Trail – One Special Kid at a Time
by Judi Christy
If you were asked to name a trailblazer, who would you choose? Amelia Earhart? Jackie Robinson? Steve Jobs? Someone else who navigated the world through different eyes and with a different sense of purpose?
There’s lots of trailblazers, really; individuals who make new tracks through unfamiliar territories.
But, my guess is that you wouldn’t look to a 12-year-old kid with Smith Magenis Syndrome and give him that tag. But that’s just what the Akron Area YMCA and Akron Rotary Camp for Children decided to do. This summer, like the eight summers before it, TRAILBLAZERS was the name of the camp, funded by Portage County DD, and available to kids, from 6-22 years – who, just like Earhart, Robinson and Jobs find new ways to navigate the world around them.
“Some of these kids are a little more medically fragile than others” said Grace Doman, assistant director of the Trailblazers program, located in Brady Lake, Ohio. “Some of them have to be tube-fed, other are in wheelchairs and require a little more personal assistance with things.”
Yet, they find a way to be kids – and summer campers.
“We do the same types of things that all the other kiddos get to do – carnival themes and visits from zoo animals,” said Doman, an intervention specialist with Stow-Munroe Falls City Schools, who has spent the seven summers with the Trailblazers Camp at Happy Days School.
Her counterpart and site director, Wendy Reynolds, is also a seven year veteran and a school-year intervention specialist at Northwest Local Schools. “We try to do a lot of fun stuff – but we also spend time trying to push the kids out of their comfort zone.”
Even though some of the kids have the same diagnosis (ADHD, autism spectrum disorder, cerebral palsy, hearing loss, Down Syndrome or blindness), they are all unique. “The tricky part is to keep everyone engaged as we go through our programs like Arts and Crafts, Swimming, Nature, Sports/Leisure – You can’t just have one lesson planned and assume that everyone will be at the same pace,” said Courtney Steinhauser, Program Director and an interventional specialist, with Wendy, at Northwest Local Schools.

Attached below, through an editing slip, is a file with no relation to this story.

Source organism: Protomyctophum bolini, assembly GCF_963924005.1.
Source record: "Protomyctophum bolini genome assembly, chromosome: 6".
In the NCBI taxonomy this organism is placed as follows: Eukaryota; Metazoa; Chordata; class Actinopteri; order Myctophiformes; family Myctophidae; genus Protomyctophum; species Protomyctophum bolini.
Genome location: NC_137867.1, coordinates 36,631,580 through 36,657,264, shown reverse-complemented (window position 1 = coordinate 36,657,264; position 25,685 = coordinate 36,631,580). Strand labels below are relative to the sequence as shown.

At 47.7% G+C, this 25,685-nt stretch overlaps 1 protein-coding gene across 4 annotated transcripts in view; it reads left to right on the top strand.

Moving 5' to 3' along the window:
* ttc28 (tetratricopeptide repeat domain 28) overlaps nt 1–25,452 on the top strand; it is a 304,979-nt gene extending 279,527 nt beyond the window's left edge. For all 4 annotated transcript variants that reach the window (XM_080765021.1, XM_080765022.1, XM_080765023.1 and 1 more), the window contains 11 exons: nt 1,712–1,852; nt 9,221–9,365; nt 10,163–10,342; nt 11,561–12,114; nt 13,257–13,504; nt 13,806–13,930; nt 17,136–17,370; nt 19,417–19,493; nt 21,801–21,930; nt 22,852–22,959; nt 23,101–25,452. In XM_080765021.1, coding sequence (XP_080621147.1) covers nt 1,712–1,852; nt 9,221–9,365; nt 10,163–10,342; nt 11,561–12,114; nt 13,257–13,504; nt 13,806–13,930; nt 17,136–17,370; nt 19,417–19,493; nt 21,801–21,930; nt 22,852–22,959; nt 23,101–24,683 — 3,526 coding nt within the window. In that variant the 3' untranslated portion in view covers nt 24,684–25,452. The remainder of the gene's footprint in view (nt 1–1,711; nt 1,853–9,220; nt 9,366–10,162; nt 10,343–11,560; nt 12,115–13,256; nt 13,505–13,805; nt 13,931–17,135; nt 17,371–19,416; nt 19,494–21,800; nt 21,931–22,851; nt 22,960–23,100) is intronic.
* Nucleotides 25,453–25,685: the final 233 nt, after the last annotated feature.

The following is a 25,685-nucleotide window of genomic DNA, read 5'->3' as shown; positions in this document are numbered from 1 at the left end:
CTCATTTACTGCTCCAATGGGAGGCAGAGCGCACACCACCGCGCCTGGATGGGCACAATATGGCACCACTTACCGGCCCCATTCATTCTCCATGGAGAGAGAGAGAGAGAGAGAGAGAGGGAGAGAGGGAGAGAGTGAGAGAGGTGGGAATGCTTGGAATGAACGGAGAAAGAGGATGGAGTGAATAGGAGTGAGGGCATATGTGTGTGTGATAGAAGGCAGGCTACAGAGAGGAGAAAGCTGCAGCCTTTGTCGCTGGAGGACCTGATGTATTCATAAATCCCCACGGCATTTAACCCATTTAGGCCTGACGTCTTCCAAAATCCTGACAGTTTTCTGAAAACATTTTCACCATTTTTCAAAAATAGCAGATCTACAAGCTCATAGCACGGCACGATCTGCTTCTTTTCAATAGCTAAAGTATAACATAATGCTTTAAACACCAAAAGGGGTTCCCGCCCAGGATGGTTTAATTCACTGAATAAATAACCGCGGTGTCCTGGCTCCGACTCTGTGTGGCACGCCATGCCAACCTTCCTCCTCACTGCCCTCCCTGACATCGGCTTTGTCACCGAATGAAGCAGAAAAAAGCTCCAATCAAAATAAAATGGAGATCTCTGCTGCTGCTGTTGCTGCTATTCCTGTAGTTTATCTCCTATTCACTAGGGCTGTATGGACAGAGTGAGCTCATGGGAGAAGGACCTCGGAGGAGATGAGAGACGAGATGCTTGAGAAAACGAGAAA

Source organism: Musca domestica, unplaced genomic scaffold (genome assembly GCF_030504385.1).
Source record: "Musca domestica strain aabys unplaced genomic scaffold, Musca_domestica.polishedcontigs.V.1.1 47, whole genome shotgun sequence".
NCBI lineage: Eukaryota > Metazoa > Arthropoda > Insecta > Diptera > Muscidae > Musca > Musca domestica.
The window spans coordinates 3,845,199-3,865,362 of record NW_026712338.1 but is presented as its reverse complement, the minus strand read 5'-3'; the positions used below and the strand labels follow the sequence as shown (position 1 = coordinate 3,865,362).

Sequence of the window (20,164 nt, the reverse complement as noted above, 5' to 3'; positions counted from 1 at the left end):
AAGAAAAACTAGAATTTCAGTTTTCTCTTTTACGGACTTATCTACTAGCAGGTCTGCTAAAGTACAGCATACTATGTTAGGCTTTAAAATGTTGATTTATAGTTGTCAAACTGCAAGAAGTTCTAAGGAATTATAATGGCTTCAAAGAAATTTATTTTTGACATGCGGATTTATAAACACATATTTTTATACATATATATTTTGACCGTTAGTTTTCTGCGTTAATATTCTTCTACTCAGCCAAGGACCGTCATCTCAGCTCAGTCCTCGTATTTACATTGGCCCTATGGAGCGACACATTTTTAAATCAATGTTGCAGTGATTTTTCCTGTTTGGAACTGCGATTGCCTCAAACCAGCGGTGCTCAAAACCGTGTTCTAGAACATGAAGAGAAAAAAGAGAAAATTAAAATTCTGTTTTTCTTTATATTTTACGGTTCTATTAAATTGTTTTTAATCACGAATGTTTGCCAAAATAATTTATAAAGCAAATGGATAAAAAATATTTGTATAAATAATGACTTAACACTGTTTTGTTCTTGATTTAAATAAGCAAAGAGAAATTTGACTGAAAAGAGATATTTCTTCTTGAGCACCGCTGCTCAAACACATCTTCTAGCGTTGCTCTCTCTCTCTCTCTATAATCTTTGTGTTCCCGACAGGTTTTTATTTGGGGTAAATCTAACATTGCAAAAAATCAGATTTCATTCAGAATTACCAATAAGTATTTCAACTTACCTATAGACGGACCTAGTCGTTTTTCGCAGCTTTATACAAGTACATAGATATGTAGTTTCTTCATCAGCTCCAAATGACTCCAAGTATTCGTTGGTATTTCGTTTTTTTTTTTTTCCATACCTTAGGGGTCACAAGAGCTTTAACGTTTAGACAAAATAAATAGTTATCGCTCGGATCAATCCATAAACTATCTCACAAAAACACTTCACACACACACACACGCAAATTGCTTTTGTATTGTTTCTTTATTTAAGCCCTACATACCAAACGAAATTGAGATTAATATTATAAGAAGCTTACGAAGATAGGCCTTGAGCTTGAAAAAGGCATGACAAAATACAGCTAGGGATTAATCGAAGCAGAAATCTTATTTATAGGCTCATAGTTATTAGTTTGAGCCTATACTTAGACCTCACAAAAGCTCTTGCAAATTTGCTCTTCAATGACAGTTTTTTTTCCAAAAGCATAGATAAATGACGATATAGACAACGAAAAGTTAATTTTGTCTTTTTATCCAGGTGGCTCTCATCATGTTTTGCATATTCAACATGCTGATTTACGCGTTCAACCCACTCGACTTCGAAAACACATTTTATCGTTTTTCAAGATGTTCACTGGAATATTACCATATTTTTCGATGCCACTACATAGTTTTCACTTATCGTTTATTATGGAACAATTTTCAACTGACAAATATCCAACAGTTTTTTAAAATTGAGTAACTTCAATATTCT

The staff is well trained. They need to be.
As with the other staff and counselors working with special needs campers, intensive training, following American Camp Association standards, is done at Rotary Camp, with the Happy Days staff taking additional on-site training specific to the medical and emotional needs and challenges that will be faced by the specific campers who they will encounter. With a ratio of 3 campers per adult counselor, there is a close connection immediately established and carried throughout the summer. Nursing staff are also on site and several counselors certified in life-saving skills.
Many of these counselors, working at Rex Lake or Portage , are recruited from The University of Akron and Kent State University; student who are pursuing degrees in Special Education or Health Care. Yet, trailblazers of their own, a few counselors are majoring in Fashion Design, Criminal Justice and Business.
“I really couldn’t imagine spending my summer doing anything else,” said Grace Doman.
And, apparently, many of the kids and their families feel the same.
“Most of our campers stay with us all summer,” said Wendy, explaining that Trailblazers is broken down into six 1-week sessions. A lot of the campers attend the actual Happy Days School, where the Trailblazers program is housed, so they are familiar with the surroundings and the routine, making it more a continuance of their care and not an interruption. She added that over 90% of campers return the following summer.
“We know that we’re taking care of the kid, but we’re also taking care of the parents,” said Grace, adding that several of the returning families have multiple children attending the camp this summer.
“Our job is to give these kids a way to just be kids. We want them to have fun, see what they really can do and know that they can find ways to get through any challenges they may face.”
Trailblazers indeed. All of them.